Earlier this year I came across one of the best best definitions of depression: "The opposite of depression is not happiness, but vitality." That's from Andrew Solomon in a TED Talk, "Depression, the secret we share." Given the pervasive nature of depression — whose family has not been affected by it? — why not give it a watch:
I try not to be shy about the fact that I sometimes struggle with depression and anxiety and that I have done so throughout a great deal of my life. It's strange how unpredictable depression can be, how it can strike even when life seems to be going well. A bout of depression hit me pretty hard last year just before Christmas. While wading through it all I told Sarah how awful I felt and we had a short talk about trying medication, which I had never done before. I had been working with a therapist, and through all that work, I had been able to make some progress with my mental and emotional well being. But here it was again — depression — and I had no idea how to deal with it. Given the amount of therapy work I had done up to that point, medication seemed like a logical step. A couple weeks later, in mid-January, I walked out of my doctor's office with a prescription for Lexapro.
Still, I was afraid to take the meds. I was afraid I would lose part of myself. Sure, I had just lost part of myself to depression, but I was worried that I would lose myself in some unrecoverable new way, and I worried that I would lose the complementary strengths that accompany depression. In the TED Talk mentioned above, Andrew Solomon posed the questions I was then asking myself: "If I have to take medication, is that medication making me more fully myself or is it making me someone else? And how do I feel about it if it is making me someone else?"
Having never tried meds, I knew I'd never know how to answer those questions if I didn't try, and I didn't know which aspects of my life I would lose out on in remaining depressed. So I gave it a go. The first few weeks were pretty rough, which is normal. The first few days I was trippin' balls pretty hard and those feelings were exacerbated by my existential fears of losing myself.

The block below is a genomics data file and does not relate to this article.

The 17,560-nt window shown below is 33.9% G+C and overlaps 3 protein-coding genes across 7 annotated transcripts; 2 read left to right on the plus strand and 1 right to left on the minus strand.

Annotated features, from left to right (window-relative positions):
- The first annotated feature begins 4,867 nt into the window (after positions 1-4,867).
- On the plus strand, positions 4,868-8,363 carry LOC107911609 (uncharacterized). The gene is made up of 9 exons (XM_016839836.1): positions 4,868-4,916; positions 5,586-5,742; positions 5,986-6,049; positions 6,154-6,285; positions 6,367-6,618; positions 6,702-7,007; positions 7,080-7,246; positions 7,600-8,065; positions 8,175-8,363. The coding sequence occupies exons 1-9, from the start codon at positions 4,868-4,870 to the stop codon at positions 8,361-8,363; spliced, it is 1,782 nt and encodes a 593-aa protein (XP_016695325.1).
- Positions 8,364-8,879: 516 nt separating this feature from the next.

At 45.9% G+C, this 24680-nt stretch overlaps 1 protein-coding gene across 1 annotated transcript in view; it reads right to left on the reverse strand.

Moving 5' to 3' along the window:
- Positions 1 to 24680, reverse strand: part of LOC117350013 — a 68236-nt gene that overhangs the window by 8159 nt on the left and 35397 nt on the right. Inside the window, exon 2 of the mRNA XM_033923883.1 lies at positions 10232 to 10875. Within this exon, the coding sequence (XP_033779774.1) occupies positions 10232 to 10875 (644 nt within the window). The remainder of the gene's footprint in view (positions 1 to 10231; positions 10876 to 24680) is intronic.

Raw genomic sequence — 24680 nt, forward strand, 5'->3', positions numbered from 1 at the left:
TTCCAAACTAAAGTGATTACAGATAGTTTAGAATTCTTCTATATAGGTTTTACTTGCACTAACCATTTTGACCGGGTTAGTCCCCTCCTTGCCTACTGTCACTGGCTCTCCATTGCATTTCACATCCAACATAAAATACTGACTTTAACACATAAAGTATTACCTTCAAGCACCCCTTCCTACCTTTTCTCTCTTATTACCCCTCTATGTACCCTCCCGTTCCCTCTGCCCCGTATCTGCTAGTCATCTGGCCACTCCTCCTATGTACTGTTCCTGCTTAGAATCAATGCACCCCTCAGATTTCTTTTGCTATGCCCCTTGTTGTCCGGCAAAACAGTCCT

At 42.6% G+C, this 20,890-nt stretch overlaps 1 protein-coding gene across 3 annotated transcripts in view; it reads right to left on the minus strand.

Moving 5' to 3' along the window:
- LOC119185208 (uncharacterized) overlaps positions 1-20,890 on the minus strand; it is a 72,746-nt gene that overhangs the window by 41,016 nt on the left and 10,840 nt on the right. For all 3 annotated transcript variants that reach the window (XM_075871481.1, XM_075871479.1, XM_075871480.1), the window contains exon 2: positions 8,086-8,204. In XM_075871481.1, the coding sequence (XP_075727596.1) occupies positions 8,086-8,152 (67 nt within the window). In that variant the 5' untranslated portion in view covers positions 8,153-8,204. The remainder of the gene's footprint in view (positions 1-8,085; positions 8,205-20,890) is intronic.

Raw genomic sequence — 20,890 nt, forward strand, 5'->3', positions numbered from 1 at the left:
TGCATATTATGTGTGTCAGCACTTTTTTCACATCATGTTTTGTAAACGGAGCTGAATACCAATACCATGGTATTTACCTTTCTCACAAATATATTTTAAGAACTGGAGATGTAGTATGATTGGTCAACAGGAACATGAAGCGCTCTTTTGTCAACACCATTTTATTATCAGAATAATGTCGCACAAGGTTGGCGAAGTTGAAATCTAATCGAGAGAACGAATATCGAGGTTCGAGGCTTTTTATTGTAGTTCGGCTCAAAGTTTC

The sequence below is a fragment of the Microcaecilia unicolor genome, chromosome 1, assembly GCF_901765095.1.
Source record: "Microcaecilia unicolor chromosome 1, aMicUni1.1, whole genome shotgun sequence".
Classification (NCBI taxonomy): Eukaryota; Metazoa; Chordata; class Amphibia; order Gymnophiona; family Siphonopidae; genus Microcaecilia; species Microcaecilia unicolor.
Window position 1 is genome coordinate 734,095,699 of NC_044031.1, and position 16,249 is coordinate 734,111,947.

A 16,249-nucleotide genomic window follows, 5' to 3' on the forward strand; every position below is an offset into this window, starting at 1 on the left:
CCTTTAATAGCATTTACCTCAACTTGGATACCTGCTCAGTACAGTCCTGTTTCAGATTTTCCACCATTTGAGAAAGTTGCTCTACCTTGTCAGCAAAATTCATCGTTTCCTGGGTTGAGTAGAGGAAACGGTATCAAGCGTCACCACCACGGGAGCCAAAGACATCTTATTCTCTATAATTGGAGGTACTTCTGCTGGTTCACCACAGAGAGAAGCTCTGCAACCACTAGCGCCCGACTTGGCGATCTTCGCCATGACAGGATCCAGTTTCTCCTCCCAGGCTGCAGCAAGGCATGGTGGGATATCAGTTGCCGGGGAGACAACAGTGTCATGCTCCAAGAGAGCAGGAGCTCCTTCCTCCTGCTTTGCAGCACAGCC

And then — I felt OK.
I didn't feel depressed and I didn't feel like I had lost myself. In some ways I felt better, in some ways I felt the same, in a few ways I felt a little worse. Overall, it was a net gain. The medication was working. There were side effects. There always are. I was more tired than usual and my right eye twitched if I didn't get enough sleep or if I ate sugar (read: it twitched often). But again, the medication was working.
A couple months in — I think it was in March — I noticed a slight buzz of anxiety that seemed to come and go arbitrarily throughout the day. (My doctor had told me that anxiety could be a side effect of Lexapro, which, yes, is a strange side effect for a medication often used to treat general anxiety disorder.) Maybe it was from the meds, maybe it was from the stress of adjusting to marriage (which happened in March), maybe it was something completely unknown. Whatever it was, I found myself using sugar and caffeine — a Coke or Mt Dew when I got to work in the morning and Reese’s Peanut Butter Cups in the afternoon — to try to dull the buzz. I knew this was a bad idea — sugar and caffeine only make my anxiety worse — but in the moment of consumption, the sugar helped me cope.